It came to be the postwar Britain not only of the Attlee governments but — in varying degrees — of all administrations up to the end of the s. In , Britain recorded the highest ever percentage of the workforce in industrial occupations. They carefully played dead, and many foolishly danced on an empty grave. Still, it transformed. By the mids it had been changed into an electrified, motorised nation which could easily feed itself.


    By the end of we had … assumed the moral leadership of the world. Decline did take place, so declinism is a proper subject for school essays. But these two books disagree about how and why and when decline set in.

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    Edgerton, in contrast, thinks that most declinist theories are garbage. It has also been the creed of people unable to accept that Britain was falling behind upcoming neighbouring nations.

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    Trade union membership rose to its maximum point; inequality reached its lowest. Edgerton even debunks the Winter of Discontent which is supposed to have propelled Thatcher to power. Considering the characteristics of the article, some limitations are evident. The use of small Christmas letters by children is one of them. The option of not returning to respondents after the Christmas festivities may also be considered a limitation.

    The lack of other information about the respondents that could contribute to a deepening of the analysis could also be considered a limitation. Seeking to point out managerial contributions to the study, it is worth mentioning that marketers from different types of organizations, as well as managers of retail enterprises, can use the results and reflections raised by the study to improve their understanding of consumers regarding the symbolic issues involved on Christmas.

    Finally, it is not hard, at this point, to defend the idea that further studies need to be undertaken to continue what was begun here. Thus, surveys that contemplate other strata of children, taking into account age, income profile and different regions, as well as children from families with different formats and religions, can be included in the list of suggestions for future studies. Further research could also accompany children after the Christmas holidays, evaluating the impact of receiving or not receiving requested gifts on their perceptions regarding Santa Claus.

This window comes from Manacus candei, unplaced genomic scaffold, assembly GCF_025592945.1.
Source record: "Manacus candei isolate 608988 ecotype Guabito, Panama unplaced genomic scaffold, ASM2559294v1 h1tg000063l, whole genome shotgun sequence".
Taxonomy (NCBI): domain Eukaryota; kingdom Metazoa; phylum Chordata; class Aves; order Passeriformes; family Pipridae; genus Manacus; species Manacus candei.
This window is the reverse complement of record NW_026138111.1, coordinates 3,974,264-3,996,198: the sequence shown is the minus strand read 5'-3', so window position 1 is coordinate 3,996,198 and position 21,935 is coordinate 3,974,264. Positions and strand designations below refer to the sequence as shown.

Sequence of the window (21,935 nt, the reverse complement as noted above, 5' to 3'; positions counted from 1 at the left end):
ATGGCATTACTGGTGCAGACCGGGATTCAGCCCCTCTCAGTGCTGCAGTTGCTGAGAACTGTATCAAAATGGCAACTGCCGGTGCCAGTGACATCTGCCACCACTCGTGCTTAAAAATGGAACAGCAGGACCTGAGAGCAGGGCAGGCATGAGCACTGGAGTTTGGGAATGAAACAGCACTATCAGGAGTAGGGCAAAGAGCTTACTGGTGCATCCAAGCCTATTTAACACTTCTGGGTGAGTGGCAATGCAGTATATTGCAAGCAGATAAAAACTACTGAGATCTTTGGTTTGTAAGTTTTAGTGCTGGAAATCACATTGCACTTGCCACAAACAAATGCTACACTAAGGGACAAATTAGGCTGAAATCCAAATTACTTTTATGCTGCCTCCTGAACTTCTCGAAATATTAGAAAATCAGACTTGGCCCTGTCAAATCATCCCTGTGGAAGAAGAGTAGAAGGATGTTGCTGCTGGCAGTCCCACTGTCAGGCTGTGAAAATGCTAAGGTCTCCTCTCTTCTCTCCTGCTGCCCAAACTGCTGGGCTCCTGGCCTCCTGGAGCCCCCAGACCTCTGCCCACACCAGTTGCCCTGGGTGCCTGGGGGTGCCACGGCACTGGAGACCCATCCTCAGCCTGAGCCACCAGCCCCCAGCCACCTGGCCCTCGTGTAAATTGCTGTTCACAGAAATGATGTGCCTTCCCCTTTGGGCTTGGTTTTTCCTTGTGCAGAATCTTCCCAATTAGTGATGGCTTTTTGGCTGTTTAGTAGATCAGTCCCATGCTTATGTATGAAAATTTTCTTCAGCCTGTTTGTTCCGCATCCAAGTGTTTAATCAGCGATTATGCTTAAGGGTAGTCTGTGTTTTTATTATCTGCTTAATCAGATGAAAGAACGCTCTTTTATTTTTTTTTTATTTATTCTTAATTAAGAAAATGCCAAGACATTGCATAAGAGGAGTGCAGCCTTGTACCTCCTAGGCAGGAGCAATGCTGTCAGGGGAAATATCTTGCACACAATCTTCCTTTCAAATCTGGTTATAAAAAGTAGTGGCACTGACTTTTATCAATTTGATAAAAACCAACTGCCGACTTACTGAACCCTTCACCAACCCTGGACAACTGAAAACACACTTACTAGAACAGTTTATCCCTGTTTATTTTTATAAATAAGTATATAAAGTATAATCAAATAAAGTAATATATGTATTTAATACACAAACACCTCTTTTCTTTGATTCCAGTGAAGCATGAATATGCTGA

Gender issues as well as discussions concerning meritocracy could also be interesting possibilities. From a methodological point of view, researchcould be conducted on the basis of the drawings made by children, as well as on the results of their speech in groups. Bakhtin, M. Marxismo e filosofia da linguagem. Barbosa, L. Campbell Orgs , Cultura, consumo e identidade pp. Baudrillard, J. O sistema dos objetos.

    Bazerman, C. Letters and the social grounding of differentiated genres. Hall Eds. Letter writing as a social practice pp. Amsterdam: John Benjamins Publishing Company. Belk, R. Three scales to measure constructs related to materialism: Reliability, validity, and relationships to measures of happiness. Advances in consumer research. Journal of American Culture , 10 1 , Materialism and the modern U. Hirschman, Ed. Gift giving as agapic love: An alternative to the exchange paradigm based on dating experiences.

    International Journal of Research in Marketing , 10 3 , Casotti, L. Natal com Neve no Brasil? Charmaz, K. Porto Alegre: Bookman. Clarke, P. Christmas Gift Giving Involvement. Journal of Consumer Marketing , 23 5 , A measure for Christmas spirit. Journal of Consumer Marketing , 24 1 , Coelho, M. Denzin, N.

    O planejamento da pesquisa qualitativa : Teorias e abordagens 2a ed. Duarte, A. Foucault, M. A escrita de si. Cordeiro Ed. Gondim, S. Godbout, J. Rio de Janeiro: FGV. Halkoaho, J. Understanding what Christmas gifts mean to children. Young Consumers , 10 3 , Iavelberg, R. O cultivo do desenho infantil na aprendizagem compartilhada. Karnal, L. Laroche, M. A Cross-Cultural study of in-store information search strategies for a christmas gift. Journal of Business Research , 49 2 , Papai Noel supliciado. Revista Alceu , 4 7 , McCracken, G. Rio de Janeiro: Mauad. McKechnie, S. Journal of Consumer Behavior , 5 2 , Mauss, M.

    Miller, D. Unwrapping Christmas. Oxford: Clarendon Press. Dear Santa, do you have my brand? A study of the brand requests, awareness and request styles at Christmas time. Journal of Consumer Behavior , 2 1 , Oliveira, J. Pinto, M. Ponchio, M. Revista Gerenciais , 6 1 , Richins, M. A consumer values orientation for materialism and its measurement: Scale development and validation. Journal of Consumer Research , 19 3 , Saraiva, L.

    Carrieri et al. Sabourin, E. Schmidt, L. The commercialization of the calendar: American Holidays and the culture of consumption, The Journal of American History , 78 3 , Slater, D. Cultura do consumo e modernidade. Silva, J. Tynan, C. Hedonic meaning creation though Christmas consumption: A review and model.